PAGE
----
In May, the killing of George Floyd in Minnesota by rogue cops sparked nationwide riots and calls for racial justice. In my hometown of Odessa, Texas, the protests have been peaceful; not so in other cities. Riots and violence have been the order of the day in Seattle, Washington, Portland, Oregon, and other locations since the death of George Floyd.
The National Football League is providing support to the Black Lives Matter movement, even going so far as to wear Jacob Blake’s name on their helmets. Since when is it ever acceptable for an organization that once held itself in better regard to support a sex offender who waved a knife at police before he was shot?
And it isn’t over yet. The presidential election of 2020 is one of the most important events in the history of this great land. Nothing less than our future is at stake. The choice is clear: Do we want higher taxes, trade deficits, out-of-control regulations, and ineffective law enforcement? Or would we rather have a strong military, a police force with the full power to protect and serve with the funding it deserves, American energy independence, medications made in our labs at home, secure borders, and the best hope for mankind, backed by small business?
We aren’t simply voting for the candidate of our choice this time around. We are voting for our future and that of our offspring. It is urgent, vital, and essential that all eligible voters go to the polls to cast their ballots. We can’t let the mob in the streets decide our future at the end of a gun barrel.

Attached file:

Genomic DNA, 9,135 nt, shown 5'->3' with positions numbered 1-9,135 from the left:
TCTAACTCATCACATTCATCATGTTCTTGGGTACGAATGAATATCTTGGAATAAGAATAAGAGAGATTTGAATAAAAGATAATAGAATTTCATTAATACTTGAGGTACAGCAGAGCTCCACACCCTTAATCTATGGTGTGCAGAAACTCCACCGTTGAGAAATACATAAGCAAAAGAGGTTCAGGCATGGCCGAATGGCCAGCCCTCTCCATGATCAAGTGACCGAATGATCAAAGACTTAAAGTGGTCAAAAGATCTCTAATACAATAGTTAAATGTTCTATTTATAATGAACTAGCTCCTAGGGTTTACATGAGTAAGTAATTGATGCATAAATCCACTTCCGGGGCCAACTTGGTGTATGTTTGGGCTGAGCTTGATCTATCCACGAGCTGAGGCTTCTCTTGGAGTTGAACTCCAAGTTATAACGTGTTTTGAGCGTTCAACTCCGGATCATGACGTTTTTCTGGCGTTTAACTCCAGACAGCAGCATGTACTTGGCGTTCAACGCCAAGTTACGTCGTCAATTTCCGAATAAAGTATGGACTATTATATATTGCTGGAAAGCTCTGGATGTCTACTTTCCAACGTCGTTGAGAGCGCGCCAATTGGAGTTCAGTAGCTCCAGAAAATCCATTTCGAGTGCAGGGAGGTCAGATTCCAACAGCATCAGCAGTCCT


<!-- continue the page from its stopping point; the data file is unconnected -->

It is an absolute necessity that everyone who can vote show up at the polls. If you receive a mail-in ballot, take it straight to the shredder. Mail-ins are subject to manipulation, and they will create more problems than it’s worth.
Only we can decide what kind of future we have. Regardless of your decision, let us never lose sight of the possible future that can be ours if we live up to our duty in this election.
As always, thanks for your time.
With loving kindness,
James R. Campbell
A reply from the editor, Leonore Dvorkin:
As a responsible citizen and as someone who has voted consistently for over 50 years, I cannot let Mr. Campbell’s statements about mail-in ballots remain unchallenged—and after all, the President himself voted by mail this August, in the Florida primary!
Here is a good article about the fairness and safety of mail-in voting, written by a political scientist: